Home > Computer Hardware, My tips and tricks > Fun with the BIOS

Fun with the BIOS

It’s 2013. Most, if not all new motherboards have transitioned over to using the UEFI standard for computer start up instead of the legacy BIOS. There are numerous benefits to this, though there will still be some quirks as manufacturers find their feet with the (relatively) new technology. Prior to the introduction of UEFI, many motherboard manufacturers allowed you to update your BIOS directly during the POST sequence. Press the marked key, insert your flash drive with the BIOS file on it and you were pretty much good to go. Much more convenient than booting of a floppy drive to run a DOS based flashing tool…

That being said, if you work in an environment where you are exposed to older computers from around 2005-2008, you may encounter motherboards that cannot be flashed at boot time. To make matters worse, most of these boards were not designed to be updated from flashing inside Windows. The only supported method is to flash from MS-DOS. All very well and good, but getting down to MS-DOS in 2013 is not that easy. Floppy drives all but vanished 4 (or more) years ago. Also, for something as vital as a BIOS flash, you would want to use a new fresh disk that stands less chance of being corrupted halfway through the flash. Problem is, it’s not easy to find new disks these days, nor should you have to struggle with such antiquated methods.

The most logical next step is to use a bootable flash drive. Most motherboards will allow you to boot off of a flash drive. You could try to use FreeDOS, though I have no idea how well that would work as many of the tools expect MS-DOS and are hardcoded as such.. There are ways of preparing a MS-DOS bootable flash disk, though it’s a little time consuming. See this post for more info on how to create a MS-DOS boot flash disk: http://www.sevenforums.com/tutorials/46707-ms-dos-bootable-flash-drive-create.html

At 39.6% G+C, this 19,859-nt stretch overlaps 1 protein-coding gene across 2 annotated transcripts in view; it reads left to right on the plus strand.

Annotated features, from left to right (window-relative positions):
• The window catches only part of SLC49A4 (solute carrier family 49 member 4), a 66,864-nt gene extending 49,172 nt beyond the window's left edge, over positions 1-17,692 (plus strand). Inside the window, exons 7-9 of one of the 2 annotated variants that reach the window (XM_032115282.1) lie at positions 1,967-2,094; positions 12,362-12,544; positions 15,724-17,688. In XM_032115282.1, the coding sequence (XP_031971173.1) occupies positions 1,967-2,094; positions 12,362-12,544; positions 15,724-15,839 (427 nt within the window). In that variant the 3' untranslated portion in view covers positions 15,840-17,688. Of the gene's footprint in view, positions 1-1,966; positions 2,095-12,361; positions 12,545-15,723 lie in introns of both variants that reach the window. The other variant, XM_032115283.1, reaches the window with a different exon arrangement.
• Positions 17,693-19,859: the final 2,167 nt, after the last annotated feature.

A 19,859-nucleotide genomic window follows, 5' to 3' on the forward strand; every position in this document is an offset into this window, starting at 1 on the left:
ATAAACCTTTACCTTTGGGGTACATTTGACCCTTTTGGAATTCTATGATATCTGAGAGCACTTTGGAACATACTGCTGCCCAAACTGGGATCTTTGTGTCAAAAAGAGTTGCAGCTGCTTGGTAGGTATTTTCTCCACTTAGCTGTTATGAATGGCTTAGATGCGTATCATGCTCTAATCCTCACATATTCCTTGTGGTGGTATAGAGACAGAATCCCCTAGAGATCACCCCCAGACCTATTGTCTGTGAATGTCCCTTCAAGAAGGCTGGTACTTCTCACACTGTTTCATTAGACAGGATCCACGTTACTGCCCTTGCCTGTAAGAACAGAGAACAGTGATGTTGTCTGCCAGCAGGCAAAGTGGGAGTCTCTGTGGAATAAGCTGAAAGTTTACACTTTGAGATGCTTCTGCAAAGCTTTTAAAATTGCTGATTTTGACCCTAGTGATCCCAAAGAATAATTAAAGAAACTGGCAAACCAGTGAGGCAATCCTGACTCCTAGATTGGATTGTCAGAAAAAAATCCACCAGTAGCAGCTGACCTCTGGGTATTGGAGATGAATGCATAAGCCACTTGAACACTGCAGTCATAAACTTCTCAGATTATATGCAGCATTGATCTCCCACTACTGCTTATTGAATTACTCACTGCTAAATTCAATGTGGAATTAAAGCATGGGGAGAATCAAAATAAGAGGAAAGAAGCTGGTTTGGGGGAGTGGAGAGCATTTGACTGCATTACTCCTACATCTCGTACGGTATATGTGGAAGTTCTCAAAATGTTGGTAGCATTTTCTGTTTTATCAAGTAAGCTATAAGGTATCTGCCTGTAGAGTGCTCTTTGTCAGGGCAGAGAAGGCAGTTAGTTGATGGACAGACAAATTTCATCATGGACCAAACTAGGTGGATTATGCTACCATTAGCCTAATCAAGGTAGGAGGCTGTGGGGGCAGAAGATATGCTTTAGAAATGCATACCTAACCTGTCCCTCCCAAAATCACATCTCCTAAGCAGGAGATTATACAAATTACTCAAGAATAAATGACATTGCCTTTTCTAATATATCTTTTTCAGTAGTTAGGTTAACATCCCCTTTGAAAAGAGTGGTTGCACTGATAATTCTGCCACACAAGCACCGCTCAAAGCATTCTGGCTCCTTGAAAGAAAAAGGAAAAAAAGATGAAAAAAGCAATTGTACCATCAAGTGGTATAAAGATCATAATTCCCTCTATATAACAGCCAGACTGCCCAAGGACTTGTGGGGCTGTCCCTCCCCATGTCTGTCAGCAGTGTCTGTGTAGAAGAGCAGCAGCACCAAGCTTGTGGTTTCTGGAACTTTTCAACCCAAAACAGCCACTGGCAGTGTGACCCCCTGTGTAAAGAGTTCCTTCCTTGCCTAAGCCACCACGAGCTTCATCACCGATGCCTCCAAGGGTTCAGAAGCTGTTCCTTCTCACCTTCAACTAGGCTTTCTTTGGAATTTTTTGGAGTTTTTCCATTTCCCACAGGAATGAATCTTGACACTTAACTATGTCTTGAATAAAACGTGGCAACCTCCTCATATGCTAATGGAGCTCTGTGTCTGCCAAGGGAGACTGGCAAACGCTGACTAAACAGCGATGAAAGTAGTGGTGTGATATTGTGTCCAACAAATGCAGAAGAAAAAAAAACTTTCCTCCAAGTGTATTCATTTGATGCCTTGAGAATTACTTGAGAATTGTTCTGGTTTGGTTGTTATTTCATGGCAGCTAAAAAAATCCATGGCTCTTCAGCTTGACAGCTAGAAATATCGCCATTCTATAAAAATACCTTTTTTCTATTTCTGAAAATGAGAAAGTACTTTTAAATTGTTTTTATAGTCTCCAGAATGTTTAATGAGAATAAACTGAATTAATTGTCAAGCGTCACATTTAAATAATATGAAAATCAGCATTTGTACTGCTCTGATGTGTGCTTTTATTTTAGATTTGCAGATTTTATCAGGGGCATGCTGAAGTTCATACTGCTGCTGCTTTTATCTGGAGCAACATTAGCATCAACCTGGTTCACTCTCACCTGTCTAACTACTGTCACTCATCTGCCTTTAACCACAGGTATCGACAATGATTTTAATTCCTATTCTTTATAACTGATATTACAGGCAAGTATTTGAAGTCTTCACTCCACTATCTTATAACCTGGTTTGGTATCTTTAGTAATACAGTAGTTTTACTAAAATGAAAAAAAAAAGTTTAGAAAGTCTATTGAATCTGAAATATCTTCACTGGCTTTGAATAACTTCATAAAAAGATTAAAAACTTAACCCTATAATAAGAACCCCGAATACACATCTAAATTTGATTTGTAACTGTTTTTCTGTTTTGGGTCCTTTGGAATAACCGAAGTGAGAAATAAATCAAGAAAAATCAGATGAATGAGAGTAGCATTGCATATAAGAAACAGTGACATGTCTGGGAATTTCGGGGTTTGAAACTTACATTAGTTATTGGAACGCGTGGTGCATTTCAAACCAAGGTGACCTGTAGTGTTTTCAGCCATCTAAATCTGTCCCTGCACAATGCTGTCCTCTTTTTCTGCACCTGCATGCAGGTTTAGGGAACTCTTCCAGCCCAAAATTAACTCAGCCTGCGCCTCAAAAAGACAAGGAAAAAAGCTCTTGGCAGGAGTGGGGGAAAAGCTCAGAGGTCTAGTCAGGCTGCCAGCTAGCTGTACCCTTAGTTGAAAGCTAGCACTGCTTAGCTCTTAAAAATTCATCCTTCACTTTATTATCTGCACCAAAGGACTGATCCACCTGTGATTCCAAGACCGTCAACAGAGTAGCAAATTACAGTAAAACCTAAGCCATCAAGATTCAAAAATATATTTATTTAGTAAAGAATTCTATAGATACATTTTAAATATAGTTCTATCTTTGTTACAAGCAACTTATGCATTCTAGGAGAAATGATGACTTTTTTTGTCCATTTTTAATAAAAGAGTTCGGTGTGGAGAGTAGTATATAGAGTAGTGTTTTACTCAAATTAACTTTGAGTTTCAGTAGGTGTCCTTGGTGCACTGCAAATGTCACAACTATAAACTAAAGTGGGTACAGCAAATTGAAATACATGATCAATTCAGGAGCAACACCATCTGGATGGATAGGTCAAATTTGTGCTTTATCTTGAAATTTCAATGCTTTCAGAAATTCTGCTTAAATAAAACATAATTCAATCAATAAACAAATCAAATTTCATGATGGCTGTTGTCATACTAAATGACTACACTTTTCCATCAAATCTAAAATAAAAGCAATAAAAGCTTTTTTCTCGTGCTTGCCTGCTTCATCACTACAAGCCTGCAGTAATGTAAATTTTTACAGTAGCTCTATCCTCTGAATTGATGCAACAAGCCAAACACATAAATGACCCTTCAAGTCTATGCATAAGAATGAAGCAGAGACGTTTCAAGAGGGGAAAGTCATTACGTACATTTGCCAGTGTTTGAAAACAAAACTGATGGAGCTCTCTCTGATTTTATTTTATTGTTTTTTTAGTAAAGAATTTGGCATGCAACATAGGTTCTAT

However, there is another way. There exists an open source tool called flashrom that will update your computer’s BIOS for you, if it supports the chipset on the board. For motherboards of the 2005-2008 era, it shouldn’t be a problem to update. Flashrom comes bundled with many Linux distro’s, including Parted Magic, which is the distro I used to perform some updates. Updating the BIOS on a computer with flashrom is as simple as flashrom –w <filename> I’ve used it with some Foxconn 965x7AA and MSI P965 Neo motherboards in the last week, and it worked without a problem.

I must admit, I vastly prefer having the ability to flash a BIOS at boot, but flashrom is the next best tool. Now you don’t need to keep multiple versions of DOS based flashing tools around for each type of motherboard you want to flash. One more useful tool for any techie to have around when the need arises to flash an older computer.

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